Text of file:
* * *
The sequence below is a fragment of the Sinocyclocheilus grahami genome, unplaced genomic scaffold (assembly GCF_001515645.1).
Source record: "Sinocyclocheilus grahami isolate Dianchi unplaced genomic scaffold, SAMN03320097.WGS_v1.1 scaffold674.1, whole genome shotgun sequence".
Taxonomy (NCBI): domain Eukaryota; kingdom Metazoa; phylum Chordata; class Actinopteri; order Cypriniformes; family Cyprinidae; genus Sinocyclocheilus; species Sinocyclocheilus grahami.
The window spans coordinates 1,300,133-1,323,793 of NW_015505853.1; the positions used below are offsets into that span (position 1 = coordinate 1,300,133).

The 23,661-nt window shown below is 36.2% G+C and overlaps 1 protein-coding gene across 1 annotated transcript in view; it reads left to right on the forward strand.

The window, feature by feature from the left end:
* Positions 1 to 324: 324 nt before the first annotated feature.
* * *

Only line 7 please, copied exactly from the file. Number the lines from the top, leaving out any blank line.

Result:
* Positions 1 to 324: 324 nt before the first annotated feature.